Everyone at Shires was devastated to learn of the fire in June that destroyed the factory of Dobson Pipe Organ Builders in Iowa, USA.
We are delighted, however, that the company, founded in 1974 by Lynn Dobson, is continuing in business in a workshop in Lake City. With typical resilience, it is focusing on service and restoration while making plans for a new headquarters.
It has been a privilege to supply pipes to Dobson in the past few years, including ranks for its 99th organ for Saint James’ Church in Sydney, Australia, which was under construction in Iowa.
Workers were about 3,000 hours into the estimated 17,000-hour project when everything was lost to the fire, including our string stops. So we were greatly touched when the company reordered them from us for the Sydney organ.
We salute the courage and optimism of this great firm and offer John Panning and his team our best wishes for the future.
As the New York Times remarked: 'Dobson Pipe Organ Builders may have lost its building, its tools and some of its archives, but its staff remains, steeped in the kind of technical expertise that is passed from one artisan to the next.'
Shires is delighted and proud to have been invited to work on the renewal and reconstruction of the organ in Leeds Town Hall.
Built for the opening of the Victoria Hall in 1858, the huge four-manual instrument with nearly 100 stops was later rebuilt and went through two overhauls before it fell silent in 1968.
The existing three-manual organ will be removed later this year, returning as an enlarged four-manual when the hall reopens in 2023. Among those guiding the project is the Leeds City organist, Dariius Battiwalla.
The contract to renovate the organ has been awarded to our friends at Nicholson and Co, who have asked us to help in the making of the pipes. The best of the existing pipework will be retained, but many stops will be new and we will work alongside Nicholson to make 500 pipes using traditional methods.
Terry Shires says: 'It represents something important for us to have our name associated with Leeds Town Hall. And I'm very proud that my lad, Chris Shires, will have his name on pipes he makes for this instrument. Well done to all our team.'
It was pleasing to read a story in the Yorkshire Post about our potential contribution to the Presidential Inauguration tomorrow in Washington DC.
Readers were told that 'the music that wafts above Washington on Wednesday as the new President takes the oath of office may have a distinctly Yorkshire ring to it.'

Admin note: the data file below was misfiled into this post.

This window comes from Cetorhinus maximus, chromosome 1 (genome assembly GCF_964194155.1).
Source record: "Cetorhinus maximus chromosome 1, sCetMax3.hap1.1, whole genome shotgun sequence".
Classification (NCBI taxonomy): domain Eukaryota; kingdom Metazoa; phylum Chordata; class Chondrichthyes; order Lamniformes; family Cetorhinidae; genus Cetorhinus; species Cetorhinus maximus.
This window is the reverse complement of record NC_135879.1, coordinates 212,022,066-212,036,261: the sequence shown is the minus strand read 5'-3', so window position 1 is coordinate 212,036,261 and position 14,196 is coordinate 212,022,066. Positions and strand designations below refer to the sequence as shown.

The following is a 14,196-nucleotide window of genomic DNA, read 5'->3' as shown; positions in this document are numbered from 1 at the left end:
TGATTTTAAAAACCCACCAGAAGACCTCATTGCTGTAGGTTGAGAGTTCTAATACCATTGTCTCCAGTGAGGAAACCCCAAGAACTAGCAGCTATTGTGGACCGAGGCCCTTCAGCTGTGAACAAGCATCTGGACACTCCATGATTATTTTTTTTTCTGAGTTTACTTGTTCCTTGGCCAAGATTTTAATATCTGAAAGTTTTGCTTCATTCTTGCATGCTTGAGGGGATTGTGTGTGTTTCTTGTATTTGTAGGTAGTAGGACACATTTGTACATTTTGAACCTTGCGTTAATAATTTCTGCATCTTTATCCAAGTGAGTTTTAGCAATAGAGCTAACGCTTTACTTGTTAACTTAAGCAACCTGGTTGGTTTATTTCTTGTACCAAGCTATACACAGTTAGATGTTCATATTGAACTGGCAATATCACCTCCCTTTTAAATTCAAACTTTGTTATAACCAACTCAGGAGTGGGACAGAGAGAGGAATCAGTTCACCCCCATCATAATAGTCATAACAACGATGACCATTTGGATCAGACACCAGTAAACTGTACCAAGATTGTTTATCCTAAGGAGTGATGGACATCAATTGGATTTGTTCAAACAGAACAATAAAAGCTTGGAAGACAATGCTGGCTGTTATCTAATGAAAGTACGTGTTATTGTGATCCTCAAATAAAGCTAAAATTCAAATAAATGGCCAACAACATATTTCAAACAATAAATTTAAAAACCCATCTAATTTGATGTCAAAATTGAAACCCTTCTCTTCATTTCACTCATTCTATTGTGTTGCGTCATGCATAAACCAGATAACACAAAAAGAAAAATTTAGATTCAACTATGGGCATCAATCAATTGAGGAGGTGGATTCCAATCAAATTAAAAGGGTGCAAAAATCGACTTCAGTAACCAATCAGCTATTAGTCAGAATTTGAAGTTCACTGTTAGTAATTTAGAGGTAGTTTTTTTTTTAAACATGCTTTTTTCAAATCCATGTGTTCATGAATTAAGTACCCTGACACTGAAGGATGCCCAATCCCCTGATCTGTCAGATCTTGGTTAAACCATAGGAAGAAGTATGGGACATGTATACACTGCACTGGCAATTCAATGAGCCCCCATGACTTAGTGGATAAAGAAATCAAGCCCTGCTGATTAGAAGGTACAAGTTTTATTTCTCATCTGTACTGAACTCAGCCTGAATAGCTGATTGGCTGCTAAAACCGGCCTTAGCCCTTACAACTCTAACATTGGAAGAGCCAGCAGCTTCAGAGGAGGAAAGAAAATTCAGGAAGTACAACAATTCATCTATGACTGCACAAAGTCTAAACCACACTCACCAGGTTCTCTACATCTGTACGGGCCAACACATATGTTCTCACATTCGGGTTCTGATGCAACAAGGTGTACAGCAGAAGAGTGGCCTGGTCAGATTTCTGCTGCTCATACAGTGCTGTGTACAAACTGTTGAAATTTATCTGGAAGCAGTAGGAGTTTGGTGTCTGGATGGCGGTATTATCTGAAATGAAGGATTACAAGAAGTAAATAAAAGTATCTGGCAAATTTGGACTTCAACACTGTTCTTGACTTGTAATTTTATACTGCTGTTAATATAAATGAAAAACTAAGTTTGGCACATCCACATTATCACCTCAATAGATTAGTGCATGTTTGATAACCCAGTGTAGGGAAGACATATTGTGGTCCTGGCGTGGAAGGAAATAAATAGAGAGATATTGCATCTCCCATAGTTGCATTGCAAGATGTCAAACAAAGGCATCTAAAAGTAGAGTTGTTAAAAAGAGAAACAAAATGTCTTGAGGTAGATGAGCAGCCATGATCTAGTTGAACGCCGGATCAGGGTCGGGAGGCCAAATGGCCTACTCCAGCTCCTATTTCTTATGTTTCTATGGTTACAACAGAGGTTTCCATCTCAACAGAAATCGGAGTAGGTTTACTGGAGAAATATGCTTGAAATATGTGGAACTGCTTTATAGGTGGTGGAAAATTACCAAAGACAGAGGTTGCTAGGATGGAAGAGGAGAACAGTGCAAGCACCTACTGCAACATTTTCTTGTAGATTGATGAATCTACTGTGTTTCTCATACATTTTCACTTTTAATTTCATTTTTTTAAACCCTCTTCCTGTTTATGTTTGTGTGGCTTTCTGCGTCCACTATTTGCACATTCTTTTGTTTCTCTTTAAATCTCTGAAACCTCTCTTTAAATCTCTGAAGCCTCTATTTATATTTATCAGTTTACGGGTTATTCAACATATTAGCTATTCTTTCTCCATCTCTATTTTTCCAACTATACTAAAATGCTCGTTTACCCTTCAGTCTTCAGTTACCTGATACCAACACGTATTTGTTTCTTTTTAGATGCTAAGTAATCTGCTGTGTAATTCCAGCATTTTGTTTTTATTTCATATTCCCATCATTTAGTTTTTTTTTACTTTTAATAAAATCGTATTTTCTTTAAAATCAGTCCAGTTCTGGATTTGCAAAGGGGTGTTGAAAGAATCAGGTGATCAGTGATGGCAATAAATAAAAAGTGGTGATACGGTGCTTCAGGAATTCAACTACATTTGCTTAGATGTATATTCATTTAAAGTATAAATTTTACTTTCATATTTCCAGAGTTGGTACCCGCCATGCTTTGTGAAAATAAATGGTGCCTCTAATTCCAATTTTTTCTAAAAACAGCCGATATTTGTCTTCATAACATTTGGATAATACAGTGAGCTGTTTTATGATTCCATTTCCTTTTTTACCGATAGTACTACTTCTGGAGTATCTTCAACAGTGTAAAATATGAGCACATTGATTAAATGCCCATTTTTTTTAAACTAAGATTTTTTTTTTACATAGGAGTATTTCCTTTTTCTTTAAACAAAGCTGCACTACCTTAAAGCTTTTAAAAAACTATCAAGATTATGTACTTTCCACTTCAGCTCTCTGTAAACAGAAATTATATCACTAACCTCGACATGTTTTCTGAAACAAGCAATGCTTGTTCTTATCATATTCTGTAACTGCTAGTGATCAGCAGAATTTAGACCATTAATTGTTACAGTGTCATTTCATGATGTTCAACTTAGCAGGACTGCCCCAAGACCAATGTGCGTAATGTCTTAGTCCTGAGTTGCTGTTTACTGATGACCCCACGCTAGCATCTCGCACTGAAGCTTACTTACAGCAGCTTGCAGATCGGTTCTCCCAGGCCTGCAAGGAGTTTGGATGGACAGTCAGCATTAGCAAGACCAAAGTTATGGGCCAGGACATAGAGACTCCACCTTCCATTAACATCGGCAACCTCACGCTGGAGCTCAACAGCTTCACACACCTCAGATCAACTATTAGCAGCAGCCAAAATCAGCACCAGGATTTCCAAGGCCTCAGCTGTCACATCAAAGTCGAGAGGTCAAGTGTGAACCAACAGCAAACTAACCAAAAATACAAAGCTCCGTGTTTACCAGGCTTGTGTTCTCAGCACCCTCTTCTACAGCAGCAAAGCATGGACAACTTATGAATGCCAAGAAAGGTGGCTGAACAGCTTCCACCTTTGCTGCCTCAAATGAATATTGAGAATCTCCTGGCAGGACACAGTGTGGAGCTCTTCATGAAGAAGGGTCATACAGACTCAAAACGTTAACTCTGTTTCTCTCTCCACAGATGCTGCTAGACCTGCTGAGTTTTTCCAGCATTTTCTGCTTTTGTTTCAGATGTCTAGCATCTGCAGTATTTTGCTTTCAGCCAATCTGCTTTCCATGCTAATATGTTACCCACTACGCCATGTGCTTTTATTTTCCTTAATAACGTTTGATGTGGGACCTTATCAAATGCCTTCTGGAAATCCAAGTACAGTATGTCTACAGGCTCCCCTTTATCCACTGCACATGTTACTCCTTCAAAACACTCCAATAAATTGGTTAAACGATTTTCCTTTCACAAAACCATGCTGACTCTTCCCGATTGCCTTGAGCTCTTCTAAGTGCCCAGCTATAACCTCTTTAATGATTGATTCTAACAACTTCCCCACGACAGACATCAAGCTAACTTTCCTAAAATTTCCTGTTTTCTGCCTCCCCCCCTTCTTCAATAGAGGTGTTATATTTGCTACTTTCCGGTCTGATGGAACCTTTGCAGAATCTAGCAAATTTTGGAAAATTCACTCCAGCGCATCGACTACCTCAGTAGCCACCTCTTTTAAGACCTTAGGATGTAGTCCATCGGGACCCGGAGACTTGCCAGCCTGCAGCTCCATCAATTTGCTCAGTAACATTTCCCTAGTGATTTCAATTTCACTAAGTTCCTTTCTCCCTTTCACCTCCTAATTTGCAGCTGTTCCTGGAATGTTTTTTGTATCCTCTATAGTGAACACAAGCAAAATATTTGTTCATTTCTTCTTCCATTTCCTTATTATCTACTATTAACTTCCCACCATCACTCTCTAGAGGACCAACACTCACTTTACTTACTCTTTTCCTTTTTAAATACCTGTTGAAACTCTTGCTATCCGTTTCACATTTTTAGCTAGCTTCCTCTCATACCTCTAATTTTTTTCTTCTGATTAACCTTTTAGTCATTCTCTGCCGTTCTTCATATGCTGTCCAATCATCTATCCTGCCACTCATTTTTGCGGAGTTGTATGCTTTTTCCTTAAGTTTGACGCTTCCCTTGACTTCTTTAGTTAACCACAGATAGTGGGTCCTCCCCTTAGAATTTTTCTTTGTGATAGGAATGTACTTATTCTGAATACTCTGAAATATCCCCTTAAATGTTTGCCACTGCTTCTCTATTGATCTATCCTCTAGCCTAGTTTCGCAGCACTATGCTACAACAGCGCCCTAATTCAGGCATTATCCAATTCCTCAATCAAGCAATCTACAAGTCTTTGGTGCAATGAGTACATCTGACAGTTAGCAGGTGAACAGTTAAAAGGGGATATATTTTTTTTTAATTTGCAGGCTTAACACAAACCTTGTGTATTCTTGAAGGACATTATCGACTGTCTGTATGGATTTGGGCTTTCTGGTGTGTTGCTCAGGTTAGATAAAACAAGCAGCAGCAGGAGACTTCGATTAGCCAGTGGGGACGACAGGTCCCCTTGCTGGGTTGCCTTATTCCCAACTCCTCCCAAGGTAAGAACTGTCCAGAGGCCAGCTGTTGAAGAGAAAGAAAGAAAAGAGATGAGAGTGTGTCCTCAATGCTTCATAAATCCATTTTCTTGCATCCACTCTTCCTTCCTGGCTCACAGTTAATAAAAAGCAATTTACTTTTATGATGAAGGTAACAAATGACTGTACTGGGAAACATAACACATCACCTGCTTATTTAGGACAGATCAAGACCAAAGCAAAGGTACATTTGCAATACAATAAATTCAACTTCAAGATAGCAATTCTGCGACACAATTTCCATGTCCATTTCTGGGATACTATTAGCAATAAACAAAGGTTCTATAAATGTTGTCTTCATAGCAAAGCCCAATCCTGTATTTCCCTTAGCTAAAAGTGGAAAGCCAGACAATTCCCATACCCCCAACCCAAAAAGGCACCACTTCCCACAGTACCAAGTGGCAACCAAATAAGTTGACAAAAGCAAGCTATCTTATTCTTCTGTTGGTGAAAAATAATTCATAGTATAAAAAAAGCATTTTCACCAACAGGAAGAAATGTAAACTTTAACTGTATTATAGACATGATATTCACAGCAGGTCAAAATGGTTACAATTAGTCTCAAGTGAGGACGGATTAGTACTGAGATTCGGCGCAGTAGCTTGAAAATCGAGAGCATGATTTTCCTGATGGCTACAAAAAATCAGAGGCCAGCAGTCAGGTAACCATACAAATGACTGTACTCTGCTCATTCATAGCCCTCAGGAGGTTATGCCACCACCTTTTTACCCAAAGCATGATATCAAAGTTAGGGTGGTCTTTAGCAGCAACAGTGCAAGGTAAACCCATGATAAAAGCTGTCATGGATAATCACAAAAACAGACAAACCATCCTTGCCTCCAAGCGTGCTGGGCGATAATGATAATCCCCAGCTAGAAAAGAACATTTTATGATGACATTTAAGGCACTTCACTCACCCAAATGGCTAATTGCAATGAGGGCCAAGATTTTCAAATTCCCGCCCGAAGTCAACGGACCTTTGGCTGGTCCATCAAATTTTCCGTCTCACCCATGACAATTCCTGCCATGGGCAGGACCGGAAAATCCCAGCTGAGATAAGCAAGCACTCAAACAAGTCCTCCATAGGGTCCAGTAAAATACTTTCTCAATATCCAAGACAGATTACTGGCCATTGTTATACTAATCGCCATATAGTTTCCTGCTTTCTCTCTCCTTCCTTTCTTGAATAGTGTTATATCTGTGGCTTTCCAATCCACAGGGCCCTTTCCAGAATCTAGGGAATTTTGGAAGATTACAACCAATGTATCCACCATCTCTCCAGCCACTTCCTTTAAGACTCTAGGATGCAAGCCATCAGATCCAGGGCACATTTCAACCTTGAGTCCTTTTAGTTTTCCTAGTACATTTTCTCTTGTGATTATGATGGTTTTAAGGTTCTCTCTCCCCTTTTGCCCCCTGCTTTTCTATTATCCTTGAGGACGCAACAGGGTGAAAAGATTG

This was a reference to the reed pipes we made for a new organ installed by the Noak Organ Company in 2019 in St Peter's Church on Capitol Hill.
After the story appeared on Saturday, we were contacted by radio and TV stations anxious to follow-up on the idea that organ pipes made in Yorkshire would accompany an event on which the eyes of the world would be fixed.
Sadly, we understand that the organ will not be used in the ceremony tomorrow. However, an idea of the variety and richness of its sound may may gained from this recording of the Mass for Easter.
There's a particular beauty to an organ facade displaying pipes of 80 per cent tin. A great deal of delicate work goes into manufacturing them so it is important they retain the brilliance of the factory finish when installed. The picture, right, shows the covering we apply to all front pipes. It protects the metal from marks, yet the pipes can be voiced and handled until they are placed in the instrument.
These pipes come from a two-manual Forster and Andrews organ built in 1893 for a church in Scotland and recently installed in a Roman Catholic church in Leeds. They had been damaged and badly repaired over the years and were brought to us for restoration by David Wood of Wood Organ Builders of Huddersfield. George Fowler, who has a remarkable history as a restorer, repaired the flue pipes and Terry Shires, also with wide experience in pipe restoration, gave fresh life to the reeds.
This tricky sort of work would be enough to send most of us round the bend – but it's just one of the skills in regular use in our Leeds workshop. The beautifully crafted eight-foot Hautbois pipes were made by Terry Shires from zinc with spotted metal bells. He says: 'Cutting and soldering mitres is one of my favourite jobs. Preparation and experience helps too!'
The two-manual, 28-stop organ in the First United Methodist Church in Henderson, Kentucky, is nearing completion and Shires was pleased to supply the facade pipes.
The intricate gilded pipe shades, carved by Morgan Faulds Pike, add the crowning touch to this beautiful case.
The instrument has been designed by the American organ builder, Michael Rathke, who spent two years of his early career with Mander Organs in London.
It is catalogued as Opus 10 in the Cincinnati company's expanding output.
It is also pleasing to record that Michael is among our growing number of clients in the United States.
Picture by Nikolai Peek, music director and organist.